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03/18/87 the People of the State of v. Ediberto Rodriquez

March 18, 1987

THE PEOPLE OF THE STATE OF ILLINOIS, PLAINTIFF-APPELLEE

v.

EDIBERTO RODRIQUEZ, DEFENDANT-APPELLANT



APPELLATE COURT OF ILLINOIS, SECOND DISTRICT

505 N.E.2d 1314, 153 Ill. App. 3d 652, 106 Ill. Dec. 523 1987.IL.335

Appeal from the Circuit Court of Du Page County; the Hon. Edward W. Kowal, Judge, presiding.

APPELLATE Judges:

Justice Reinhard delivered the opinion of the court. Inglis and Unverzagt, JJ., concur.

DECISION OF THE COURT DELIVERED BY THE HONORABLE JUDGE REINHARD

Following a bench trial, defendant, Ediberto Rodriquez, was found guilty of possession of burglary tools (Ill. Rev. Stat. 1983, ch. 38, par. 19-2(a)) and misdemeanor theft (Ill. Rev. Stat. 1983, ch. 38, par. 16-1(d)(1)) and found not guilty of burglary. He was sentenced to a two-year term of probation and a $100 fine on the former offense and was sentenced to a concurrent one-year term of probation for the latter offense.

On appeal defendant contends (1) that his statements and certain physical evidence obtained as a direct result of his arrest without probable cause should have been suppressed, and (2) that he was not proved guilty of possession of burglary tools beyond a reasonable doubt.

Prior to trial, defendant filed a motion to suppress his confessions, alleging that after his arrest he gave oral statements to the arresting officer without being given the Miranda warnings and later gave a written statement which was the direct result of the improper oral statements. He sought suppression of both his oral and written statements. Defendant also filed a motion to quash arrest and suppress evidence, both asserting he was arrested without probable cause and seeking the suppression of his oral and written statements as well as other physical evidence taken as a result of his arrest.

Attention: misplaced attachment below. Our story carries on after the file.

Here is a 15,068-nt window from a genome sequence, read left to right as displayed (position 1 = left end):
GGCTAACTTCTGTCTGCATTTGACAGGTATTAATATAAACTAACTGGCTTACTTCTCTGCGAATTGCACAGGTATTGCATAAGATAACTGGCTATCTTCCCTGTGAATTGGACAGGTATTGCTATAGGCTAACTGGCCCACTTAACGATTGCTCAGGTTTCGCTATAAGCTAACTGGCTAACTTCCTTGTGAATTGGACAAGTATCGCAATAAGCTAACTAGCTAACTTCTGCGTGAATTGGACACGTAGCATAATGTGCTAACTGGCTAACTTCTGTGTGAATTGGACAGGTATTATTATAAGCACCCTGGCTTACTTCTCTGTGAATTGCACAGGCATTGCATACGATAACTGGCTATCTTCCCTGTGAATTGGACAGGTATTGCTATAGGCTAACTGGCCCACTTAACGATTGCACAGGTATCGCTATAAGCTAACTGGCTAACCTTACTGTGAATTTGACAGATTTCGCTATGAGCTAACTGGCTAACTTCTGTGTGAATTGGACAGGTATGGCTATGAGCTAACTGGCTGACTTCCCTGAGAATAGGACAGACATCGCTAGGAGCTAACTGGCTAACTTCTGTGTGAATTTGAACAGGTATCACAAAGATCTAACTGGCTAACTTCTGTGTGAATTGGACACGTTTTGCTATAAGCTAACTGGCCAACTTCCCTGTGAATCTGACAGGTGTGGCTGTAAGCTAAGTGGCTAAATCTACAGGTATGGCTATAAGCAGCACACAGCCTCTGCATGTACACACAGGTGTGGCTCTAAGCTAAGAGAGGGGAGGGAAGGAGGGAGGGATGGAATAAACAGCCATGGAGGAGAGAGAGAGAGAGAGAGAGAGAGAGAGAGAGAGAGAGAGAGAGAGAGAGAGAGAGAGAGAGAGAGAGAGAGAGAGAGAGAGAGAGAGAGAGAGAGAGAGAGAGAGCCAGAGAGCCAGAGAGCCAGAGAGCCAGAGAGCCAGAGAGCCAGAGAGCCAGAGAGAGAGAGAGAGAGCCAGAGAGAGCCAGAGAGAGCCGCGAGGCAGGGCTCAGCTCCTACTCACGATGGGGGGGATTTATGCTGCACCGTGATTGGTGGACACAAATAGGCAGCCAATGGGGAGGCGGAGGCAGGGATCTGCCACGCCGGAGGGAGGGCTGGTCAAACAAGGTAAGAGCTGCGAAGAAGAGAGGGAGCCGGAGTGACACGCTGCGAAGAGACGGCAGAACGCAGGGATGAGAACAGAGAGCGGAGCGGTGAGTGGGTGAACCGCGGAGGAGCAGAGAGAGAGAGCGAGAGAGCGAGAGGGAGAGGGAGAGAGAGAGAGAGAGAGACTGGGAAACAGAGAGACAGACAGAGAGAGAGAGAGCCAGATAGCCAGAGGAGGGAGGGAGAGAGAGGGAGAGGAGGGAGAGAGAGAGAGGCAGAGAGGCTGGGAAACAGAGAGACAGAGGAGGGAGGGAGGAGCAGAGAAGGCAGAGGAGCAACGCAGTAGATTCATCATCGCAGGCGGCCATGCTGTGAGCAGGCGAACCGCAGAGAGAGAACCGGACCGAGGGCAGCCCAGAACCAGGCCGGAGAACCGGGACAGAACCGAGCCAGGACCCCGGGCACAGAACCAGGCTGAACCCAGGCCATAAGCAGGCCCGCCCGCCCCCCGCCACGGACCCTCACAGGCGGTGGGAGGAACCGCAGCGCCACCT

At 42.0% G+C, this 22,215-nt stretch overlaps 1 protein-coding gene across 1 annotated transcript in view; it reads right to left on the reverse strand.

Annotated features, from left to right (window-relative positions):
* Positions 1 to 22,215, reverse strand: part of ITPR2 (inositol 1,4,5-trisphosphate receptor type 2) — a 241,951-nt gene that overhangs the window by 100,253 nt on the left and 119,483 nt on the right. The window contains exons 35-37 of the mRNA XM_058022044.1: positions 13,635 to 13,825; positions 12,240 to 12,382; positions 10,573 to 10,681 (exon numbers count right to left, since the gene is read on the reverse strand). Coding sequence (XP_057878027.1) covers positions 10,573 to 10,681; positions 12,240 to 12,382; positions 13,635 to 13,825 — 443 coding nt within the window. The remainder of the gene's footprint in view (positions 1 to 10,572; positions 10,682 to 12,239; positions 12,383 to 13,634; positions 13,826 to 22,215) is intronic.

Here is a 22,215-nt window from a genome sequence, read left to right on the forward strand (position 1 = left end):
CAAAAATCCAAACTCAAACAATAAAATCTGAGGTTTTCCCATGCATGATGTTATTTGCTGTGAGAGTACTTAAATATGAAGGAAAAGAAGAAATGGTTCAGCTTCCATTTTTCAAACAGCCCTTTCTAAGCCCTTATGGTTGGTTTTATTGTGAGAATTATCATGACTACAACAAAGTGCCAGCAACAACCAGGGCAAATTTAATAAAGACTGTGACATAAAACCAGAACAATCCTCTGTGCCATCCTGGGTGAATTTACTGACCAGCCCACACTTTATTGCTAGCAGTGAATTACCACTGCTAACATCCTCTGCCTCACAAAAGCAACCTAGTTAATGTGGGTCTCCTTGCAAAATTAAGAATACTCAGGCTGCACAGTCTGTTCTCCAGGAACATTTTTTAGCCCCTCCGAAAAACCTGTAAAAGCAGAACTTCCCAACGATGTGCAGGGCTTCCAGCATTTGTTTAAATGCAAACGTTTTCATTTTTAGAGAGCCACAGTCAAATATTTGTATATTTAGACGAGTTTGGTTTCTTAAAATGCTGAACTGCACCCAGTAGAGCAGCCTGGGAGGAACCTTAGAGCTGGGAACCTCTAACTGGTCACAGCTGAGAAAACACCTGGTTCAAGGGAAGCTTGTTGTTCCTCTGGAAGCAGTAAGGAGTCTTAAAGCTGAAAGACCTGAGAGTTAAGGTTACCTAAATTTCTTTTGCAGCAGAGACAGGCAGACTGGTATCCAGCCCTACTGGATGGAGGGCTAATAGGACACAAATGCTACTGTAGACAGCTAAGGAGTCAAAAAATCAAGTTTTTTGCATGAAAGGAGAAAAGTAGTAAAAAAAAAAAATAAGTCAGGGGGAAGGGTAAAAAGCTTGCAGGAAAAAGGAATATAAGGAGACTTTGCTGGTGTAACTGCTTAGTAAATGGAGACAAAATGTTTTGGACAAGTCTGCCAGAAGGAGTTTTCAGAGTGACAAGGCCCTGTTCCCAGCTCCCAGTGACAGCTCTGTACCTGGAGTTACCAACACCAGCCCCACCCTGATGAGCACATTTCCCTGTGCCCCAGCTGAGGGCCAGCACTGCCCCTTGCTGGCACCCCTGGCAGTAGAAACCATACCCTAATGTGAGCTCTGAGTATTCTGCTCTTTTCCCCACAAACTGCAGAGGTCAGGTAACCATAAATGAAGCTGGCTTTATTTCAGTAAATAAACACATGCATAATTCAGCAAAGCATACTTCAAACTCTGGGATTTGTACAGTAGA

At a pretrial hearing on both motions, Elmhurst police officer Stanley Ciochon testified that he was on patrol at approximately 2 a.m. on September 3, 1984, when he noticed a yellow van making a U-turn in the Churchville Junior High School parking lot. He saw the van, unoccupied, about 45 minutes later, parked in an alley behind a shopping center. He checked the license registration by radio and found out that the van was registered to defendant at a Chicago address. A city of Chicago vehicle sticker was in the window. Ciochon shined his flashlight inside the van, revealing two bicycles and one pair of bolt cutters. A fence separated the alley from a residential neighborhood, and a gate in the fence was open. The neighborhood lately had been plagued by a rash of garage burglaries where bicycles, snowmobiles, and toolboxes were taken. His suspicion aroused, Ciochon radioed for assistance, and four more squad cars arrived at the scene and began a search of the area. About 15 minutes later, Ciochon received a radio message that an attendant at a nearby gasoline station had reported seeing three Mexican-American males running through nearby backyards. Ciochon hid in a parking lot across the street from the shopping center. Five minutes later he observed defendant coming from the area of the backyards and walking towards the van. The uniformed officer yelled for defendant to stop. Defendant then changed direction and began walking briskly on York Road toward a nearby Holiday Inn. Ciochon eventually grabbed defendant by the arm in the middle of York Road and escorted him to where the van was parked. Ciochon questioned defendant, both while returning to the van and while standing near the van, about what defendant was doing in the area. Defendant stated that he was looking for a friend's house, that he was the owner of the van, and that the van had broken down and was leaking water. Defendant stated that he then had gone to find a friend who lived nearby, but could not remember the friend's name or exactly where he lived. Ciochon did not observe any water leaking from the van onto the pavement.